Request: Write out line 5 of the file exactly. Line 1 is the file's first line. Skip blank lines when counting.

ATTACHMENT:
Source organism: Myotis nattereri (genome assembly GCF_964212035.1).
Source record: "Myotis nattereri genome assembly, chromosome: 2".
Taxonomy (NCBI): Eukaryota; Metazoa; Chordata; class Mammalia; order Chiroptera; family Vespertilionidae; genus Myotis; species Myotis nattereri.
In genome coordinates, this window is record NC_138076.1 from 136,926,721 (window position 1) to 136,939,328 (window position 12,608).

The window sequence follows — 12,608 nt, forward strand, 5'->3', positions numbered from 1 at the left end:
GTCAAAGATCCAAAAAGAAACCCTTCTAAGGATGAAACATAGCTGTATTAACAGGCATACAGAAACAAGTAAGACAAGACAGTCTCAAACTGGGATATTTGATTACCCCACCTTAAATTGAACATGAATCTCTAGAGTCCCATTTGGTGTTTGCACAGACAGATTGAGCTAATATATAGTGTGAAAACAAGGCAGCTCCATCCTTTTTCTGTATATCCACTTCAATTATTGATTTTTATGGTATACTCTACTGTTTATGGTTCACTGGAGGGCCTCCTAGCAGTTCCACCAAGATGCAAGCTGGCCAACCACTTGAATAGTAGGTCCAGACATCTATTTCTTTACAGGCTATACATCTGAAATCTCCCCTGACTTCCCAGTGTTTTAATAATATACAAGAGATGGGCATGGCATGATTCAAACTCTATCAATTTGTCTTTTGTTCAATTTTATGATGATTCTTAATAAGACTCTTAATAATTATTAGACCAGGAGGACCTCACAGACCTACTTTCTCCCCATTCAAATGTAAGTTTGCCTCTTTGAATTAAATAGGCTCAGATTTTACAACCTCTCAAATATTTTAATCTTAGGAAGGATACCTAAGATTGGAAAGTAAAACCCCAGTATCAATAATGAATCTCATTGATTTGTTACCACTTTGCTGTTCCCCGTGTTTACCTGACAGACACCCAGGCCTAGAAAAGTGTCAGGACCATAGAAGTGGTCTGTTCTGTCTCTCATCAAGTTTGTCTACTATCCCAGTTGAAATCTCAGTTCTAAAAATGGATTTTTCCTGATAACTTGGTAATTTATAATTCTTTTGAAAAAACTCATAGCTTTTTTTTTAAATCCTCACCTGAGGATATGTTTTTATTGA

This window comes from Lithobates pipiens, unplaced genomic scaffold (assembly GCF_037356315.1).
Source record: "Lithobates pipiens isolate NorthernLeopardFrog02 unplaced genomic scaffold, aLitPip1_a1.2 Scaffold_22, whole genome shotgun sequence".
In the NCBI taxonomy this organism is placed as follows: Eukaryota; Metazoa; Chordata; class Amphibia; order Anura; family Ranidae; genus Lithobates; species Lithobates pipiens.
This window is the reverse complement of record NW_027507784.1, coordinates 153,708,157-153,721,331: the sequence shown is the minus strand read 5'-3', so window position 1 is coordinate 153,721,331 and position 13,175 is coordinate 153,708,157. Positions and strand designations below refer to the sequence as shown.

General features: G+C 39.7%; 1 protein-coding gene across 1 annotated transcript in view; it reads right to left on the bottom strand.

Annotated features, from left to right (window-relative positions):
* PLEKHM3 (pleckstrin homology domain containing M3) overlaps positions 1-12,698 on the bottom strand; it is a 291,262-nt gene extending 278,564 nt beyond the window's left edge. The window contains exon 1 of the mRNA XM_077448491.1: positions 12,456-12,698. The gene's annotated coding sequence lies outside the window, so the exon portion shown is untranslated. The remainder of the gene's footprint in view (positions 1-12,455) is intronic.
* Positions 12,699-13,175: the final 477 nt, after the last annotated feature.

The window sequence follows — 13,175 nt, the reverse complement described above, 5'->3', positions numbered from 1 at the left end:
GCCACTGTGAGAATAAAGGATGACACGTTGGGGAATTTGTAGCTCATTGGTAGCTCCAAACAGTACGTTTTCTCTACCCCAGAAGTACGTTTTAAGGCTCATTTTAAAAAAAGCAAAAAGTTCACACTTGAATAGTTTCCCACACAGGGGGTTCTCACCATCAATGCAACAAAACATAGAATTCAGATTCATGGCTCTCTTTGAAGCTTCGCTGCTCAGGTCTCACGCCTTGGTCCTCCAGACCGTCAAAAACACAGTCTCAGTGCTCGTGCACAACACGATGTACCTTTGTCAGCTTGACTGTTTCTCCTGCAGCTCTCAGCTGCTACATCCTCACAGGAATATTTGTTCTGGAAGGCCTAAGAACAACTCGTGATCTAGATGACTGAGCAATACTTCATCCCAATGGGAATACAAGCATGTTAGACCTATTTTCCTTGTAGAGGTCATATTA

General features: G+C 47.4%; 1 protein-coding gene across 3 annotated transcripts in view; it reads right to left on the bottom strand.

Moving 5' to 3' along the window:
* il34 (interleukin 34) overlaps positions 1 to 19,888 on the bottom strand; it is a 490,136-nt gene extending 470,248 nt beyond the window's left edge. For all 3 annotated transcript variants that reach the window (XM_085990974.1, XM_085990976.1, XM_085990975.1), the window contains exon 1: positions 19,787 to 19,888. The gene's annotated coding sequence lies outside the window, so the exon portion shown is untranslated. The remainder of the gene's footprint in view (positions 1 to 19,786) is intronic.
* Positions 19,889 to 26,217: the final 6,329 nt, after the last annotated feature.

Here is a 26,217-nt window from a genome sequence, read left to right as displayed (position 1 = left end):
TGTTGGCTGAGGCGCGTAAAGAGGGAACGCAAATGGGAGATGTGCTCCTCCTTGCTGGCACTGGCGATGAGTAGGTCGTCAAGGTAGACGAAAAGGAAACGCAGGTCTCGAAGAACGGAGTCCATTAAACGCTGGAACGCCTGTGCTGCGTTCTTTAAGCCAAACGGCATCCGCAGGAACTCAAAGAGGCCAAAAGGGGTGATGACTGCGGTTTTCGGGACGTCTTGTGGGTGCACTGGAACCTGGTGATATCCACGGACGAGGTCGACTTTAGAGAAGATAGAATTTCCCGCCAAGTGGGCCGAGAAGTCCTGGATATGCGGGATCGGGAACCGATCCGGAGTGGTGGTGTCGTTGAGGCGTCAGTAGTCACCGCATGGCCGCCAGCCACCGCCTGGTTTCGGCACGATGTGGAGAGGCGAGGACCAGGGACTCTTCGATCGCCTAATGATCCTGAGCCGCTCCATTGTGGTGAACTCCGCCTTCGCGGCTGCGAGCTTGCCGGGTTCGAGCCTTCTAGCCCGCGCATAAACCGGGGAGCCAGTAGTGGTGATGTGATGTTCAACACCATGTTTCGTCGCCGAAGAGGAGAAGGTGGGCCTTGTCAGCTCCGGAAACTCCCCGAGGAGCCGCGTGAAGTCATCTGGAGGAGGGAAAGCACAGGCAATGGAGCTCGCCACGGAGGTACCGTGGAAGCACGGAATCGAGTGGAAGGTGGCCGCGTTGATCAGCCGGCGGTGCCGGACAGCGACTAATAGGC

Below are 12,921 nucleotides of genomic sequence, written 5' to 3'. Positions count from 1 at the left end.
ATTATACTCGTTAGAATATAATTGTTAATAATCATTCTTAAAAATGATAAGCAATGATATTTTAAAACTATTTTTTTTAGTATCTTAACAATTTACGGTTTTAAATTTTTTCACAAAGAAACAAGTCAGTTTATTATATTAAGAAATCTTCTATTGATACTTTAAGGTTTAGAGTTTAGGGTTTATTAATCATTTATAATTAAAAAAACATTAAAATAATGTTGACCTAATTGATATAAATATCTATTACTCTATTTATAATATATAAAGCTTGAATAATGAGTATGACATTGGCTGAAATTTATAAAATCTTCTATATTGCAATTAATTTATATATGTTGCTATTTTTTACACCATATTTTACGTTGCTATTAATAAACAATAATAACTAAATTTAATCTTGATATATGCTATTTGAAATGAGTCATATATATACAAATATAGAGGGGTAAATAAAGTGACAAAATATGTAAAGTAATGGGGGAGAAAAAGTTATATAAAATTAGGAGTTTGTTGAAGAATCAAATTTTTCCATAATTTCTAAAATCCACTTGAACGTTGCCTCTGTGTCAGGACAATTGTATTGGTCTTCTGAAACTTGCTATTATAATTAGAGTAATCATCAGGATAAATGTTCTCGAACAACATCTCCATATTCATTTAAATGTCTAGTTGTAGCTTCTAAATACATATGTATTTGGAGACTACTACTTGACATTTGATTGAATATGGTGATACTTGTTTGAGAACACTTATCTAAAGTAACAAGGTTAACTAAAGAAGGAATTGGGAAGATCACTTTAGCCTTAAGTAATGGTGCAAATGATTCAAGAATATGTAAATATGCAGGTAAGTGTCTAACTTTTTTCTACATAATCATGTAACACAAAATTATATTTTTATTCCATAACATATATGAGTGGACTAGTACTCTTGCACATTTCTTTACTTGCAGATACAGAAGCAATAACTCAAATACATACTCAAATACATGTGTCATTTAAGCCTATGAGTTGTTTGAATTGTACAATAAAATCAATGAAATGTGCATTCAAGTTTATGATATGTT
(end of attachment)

The window sequence follows — 12,608 nt, forward strand, 5'->3', positions numbered from 1 at the left end: